** Obama Announces WTO Action Against China for US Car Duties**
U.S. President Barack Obama says his government will fight to hold China accountable for practices harming American automakers.
Speaking at a campaign stop near Toledo, Ohio Thursday, Mr. Obama said Americans need a "fair playing field." He announced a new complaint with the World Trade Organization on more than $3 billion in allegedly unfair Chinese duties on American-made cars.
Toledo is home to a big auto plant complex. Mr. Obama told the crowd that six previous WTO challenges to China have been successful.
Mr. Obama is spending Thursday and Friday in Ohio and Pennsylvania, two crucial states in the November general election.
He carried both in the 2008 election, and recent opinion polls show him holding a narrow lead over his Republican opponent, Mitt Romney. The president will use the campaign swing to portray himself as a champion of average, working-class Americans, and to portray Romney as a wealthy businessman before he entered politics.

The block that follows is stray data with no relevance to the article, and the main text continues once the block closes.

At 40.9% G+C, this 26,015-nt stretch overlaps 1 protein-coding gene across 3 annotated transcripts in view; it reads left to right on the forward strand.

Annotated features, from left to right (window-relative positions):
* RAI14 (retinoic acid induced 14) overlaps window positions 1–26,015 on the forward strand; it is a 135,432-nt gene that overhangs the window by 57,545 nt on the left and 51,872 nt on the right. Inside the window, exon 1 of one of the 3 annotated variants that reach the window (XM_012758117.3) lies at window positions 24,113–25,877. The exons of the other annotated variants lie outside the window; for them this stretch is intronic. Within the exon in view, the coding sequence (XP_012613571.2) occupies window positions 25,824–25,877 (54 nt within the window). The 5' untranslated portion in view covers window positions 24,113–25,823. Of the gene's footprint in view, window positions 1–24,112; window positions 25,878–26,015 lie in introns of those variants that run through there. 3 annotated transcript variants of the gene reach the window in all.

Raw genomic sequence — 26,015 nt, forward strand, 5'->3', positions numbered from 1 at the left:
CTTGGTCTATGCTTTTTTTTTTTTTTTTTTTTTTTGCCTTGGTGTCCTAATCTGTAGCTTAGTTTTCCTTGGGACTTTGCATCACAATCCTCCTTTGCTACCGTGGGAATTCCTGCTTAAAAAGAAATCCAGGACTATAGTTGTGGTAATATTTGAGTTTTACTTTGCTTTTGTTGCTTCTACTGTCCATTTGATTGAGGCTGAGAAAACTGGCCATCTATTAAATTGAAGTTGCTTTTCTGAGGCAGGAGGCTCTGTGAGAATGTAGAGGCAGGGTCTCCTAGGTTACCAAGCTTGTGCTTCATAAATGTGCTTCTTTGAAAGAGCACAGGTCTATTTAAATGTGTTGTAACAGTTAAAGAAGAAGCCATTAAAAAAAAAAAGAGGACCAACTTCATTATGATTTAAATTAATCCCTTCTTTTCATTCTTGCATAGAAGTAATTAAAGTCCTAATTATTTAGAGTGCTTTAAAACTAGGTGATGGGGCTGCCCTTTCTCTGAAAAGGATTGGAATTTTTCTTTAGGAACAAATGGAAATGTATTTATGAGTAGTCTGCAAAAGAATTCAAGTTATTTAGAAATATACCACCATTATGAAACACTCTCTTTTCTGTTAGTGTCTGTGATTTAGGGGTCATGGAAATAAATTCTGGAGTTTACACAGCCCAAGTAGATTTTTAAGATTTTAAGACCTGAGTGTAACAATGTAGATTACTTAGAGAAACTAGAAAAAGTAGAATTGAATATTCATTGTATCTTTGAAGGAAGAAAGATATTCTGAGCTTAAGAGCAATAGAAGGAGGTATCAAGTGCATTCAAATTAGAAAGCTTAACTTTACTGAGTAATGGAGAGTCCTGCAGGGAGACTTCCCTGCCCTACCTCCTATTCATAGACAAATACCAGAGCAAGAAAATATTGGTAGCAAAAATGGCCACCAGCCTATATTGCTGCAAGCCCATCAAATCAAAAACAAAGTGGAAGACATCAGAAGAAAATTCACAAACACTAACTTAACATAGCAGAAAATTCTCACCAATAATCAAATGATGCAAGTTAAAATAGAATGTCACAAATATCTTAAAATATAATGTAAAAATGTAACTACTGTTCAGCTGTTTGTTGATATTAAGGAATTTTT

** No Improvement Expected in US Employment Report**
The unemployment rate in the United States is expected to remain stalled at 8.2 percent when the Labor Department releases its jobs report for June on Friday.
But economists believe the government report may show employers added anywhere between 90,000 and 100,000 jobs last month, better than the 69,000 jobs added in May.
Recent reports have presented a mixed picture for the US economy. The Institute for Supply Management, a trade group of purchasing managers, issued two separate reports this week showing manufacturing activity shrank in June, the first such decline in nearly three years, while non-manufacturing activity slightly declined in the previous month.
But the Labor Department reported Thursday that applications for first-time jobless benefits dropped by 14,000 in week ending June 30, while the payroll-processing firm ADP said that businesses added 176,000 new jobs last month.
The ongoing European sovereign debt crisis, as well as a political stalemate in Washington, has stalled the U.S. recovery from the global recession.